Does Johnny tell mom and dad the truth - or keep it a secret?
More than half of college students (55 percent) admit they hide
information from dear old mom and dad about all that money they are
spending, according to the 2014 RBC Student Finances Poll. But only
33 percent of parents realize that's the case.
Another disconnect: While 90 percent of parents claim to be on top
of how much debt their kid owes, just 78 percent of students agree
their parents are up-to-speed on their finances.
Welcome to a college course that is not really on the curriculum,
but that every student is grappling with. Call it Secrets and Lies
"It may be that a student doesn't have as much money as their peers,
and is trying to keep up with what their friends are doing," says
Christine Schelhas-Miller, a retired faculty member at Cornell
University and co-author of "Don't Tell Me What To Do, Just Send
Money: The Essential Parenting Guide to the College Years."
"Or they may be getting lots of credit card offers, and naively sign
up," Schelhas-Miller adds. "Then they're not sharing this
information with parents, because they're afraid of getting into
Of course, money disconnects between parents and kids are nothing
new. In fact they are par for the parenting course, whether they
revolve around tooth fairy money or allowance sizes.
The difference when kids reach college is that the sums involved are
taken to the next level. Serious money, which can, in turn, have
very serious consequences, like debt accumulation or poor spending
habits that could dog families for years to come.
After all, the average Class of 2014 graduate with student-loan debt
is in hock to the tune of $33,000, according to Mark Kantrowitz,
publisher at Edvisors, a site about planning and paying for college.
That's the highest number ever.
The potential scenario, for a college student whose only
financial-planning experience has been with Monopoly money? A couple
of adviser Darla Kashian's clients were gobsmacked to find out that
their kid - unbeknownst to them - had blown through a significant
inheritance in his last years of college, to the tune of tens of
thousands of dollars.
"They didn't know what he had done, and were astonished to find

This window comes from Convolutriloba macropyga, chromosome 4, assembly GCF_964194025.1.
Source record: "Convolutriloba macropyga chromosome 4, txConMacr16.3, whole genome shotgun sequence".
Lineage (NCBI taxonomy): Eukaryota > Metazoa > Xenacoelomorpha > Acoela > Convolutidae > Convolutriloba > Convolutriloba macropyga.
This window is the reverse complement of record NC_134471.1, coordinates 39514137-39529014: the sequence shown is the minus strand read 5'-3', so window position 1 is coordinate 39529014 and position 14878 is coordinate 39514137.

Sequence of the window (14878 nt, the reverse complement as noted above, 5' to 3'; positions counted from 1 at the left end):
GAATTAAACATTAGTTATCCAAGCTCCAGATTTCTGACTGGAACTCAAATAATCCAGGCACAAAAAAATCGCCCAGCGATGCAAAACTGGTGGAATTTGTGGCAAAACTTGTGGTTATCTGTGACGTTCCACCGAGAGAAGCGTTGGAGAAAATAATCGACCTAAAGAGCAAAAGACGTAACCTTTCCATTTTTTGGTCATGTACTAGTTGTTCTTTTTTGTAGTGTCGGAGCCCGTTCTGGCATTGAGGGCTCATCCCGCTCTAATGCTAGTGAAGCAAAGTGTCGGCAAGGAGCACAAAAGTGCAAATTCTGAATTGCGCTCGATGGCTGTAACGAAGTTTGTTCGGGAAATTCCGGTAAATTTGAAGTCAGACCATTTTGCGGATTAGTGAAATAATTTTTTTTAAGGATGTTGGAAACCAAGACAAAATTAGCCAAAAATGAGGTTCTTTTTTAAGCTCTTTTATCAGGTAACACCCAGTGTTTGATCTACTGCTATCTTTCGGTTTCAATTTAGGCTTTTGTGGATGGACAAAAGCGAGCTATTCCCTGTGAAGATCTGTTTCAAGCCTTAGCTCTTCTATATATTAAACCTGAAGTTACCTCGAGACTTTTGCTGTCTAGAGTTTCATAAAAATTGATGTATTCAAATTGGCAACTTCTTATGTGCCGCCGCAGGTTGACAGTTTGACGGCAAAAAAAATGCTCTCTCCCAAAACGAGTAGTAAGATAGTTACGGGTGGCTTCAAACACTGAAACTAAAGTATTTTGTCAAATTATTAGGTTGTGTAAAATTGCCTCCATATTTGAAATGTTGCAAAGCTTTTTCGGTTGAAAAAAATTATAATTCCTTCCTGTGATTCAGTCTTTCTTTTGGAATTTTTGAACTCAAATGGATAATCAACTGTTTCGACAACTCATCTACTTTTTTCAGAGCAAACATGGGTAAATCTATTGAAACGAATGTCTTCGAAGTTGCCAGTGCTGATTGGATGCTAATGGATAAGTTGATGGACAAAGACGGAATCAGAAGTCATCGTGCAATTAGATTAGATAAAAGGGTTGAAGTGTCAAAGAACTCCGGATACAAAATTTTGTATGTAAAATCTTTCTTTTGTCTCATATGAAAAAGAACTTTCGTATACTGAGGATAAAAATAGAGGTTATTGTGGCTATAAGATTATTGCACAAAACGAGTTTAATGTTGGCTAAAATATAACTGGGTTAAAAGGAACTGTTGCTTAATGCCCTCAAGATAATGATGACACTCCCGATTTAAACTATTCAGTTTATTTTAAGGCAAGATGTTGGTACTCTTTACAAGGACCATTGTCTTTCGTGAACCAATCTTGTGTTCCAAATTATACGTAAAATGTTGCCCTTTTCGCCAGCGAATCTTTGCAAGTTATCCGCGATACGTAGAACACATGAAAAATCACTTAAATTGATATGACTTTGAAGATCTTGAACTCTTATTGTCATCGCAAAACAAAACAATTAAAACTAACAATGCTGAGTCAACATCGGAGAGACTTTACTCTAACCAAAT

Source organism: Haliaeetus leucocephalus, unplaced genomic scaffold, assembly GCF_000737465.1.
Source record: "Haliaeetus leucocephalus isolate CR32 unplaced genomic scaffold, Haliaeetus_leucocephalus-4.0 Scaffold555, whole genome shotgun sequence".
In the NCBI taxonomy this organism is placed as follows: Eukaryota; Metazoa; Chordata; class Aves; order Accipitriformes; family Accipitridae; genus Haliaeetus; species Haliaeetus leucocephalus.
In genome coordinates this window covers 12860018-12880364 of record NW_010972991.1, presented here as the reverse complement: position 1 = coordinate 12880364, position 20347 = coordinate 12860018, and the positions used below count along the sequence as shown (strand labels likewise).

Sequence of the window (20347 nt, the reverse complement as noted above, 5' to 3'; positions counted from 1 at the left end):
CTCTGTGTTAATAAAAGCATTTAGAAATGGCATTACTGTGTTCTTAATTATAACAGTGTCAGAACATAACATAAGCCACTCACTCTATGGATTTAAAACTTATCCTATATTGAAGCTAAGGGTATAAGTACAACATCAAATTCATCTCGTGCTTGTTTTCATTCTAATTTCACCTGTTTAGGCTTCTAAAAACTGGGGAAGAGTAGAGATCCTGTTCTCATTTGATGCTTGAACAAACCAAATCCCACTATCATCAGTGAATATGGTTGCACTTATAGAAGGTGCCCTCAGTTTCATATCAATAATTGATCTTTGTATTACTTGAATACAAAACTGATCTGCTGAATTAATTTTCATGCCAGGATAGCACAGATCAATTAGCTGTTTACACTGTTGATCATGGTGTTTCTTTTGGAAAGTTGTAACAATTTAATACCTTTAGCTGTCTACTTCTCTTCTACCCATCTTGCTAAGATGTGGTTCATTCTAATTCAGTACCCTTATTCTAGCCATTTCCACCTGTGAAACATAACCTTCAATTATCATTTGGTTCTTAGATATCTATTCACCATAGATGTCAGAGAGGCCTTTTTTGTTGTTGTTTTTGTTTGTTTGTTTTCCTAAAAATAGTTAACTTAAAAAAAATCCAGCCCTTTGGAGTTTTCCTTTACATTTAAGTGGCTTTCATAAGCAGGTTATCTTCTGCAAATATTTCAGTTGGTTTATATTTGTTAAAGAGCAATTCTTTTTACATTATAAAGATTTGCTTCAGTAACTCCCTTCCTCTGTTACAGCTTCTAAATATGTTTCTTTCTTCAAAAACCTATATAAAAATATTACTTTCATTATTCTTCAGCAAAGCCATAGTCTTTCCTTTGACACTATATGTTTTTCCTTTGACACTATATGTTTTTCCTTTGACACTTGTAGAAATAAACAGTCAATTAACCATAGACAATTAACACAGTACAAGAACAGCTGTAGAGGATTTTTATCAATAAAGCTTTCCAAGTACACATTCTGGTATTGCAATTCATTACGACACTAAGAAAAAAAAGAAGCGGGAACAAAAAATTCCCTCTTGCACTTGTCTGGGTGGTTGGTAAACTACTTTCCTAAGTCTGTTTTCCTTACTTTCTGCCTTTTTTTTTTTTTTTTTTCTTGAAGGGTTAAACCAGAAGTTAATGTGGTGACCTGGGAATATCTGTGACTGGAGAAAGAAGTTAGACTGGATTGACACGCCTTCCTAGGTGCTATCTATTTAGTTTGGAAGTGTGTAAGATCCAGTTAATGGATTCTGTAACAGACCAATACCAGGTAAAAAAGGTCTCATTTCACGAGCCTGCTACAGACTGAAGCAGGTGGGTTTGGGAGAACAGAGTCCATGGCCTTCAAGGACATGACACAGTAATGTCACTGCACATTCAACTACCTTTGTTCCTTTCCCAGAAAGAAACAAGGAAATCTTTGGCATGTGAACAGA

out," says Kashian, who is an adviser with RBC in Minneapolis. "In
their minds, he was using the inheritance to pay off his student
loans, and now he was returning home with lots of debt. He was
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Of course, students may suspect how badly they are screwing up
financially. According to the RBC poll, 26 percent of college
students admit they may be doing damage to their credit rating. Only
17 percent of parents think their little angels could possibly be
doing such a thing.
Such blind loyalty to one's offspring isn't cute; it's actively
harmful. But when it comes to such a delicate and emotional topic,
many parents just don't know where to start.
"It's like the sex conversation: Parents are worried about how to
even bring it up," says Schelhas-Miller. "But they need to get over
that hurdle, and think of it as a big part of their parenting
Her advice: Arrange a pre-emptive strike, and have The Talk over the
summer, before your kid even heads off to campus. Then arrange for
regular money conversations throughout the school year - maybe once
every couple of weeks, or maybe once a semester, depending on how
responsible they are - to ensure budgets stay on track.
If you just avoid the subject and table the conversation for later,
an unprepared college kid could stack up debt very quickly indeed,
and it could be too late.
Kashian is a fan of online budgeting tools like Mint.com, a unit of
Intuit, which can be set up to allow access to both parents and
their kids. That, of course, requires plenty of trust from both
"That way you can have real transparency, and open up a dialogue
about the spending that is happening - instead of just shaming and
(Editing by Lauren Young and Andrew Hay)
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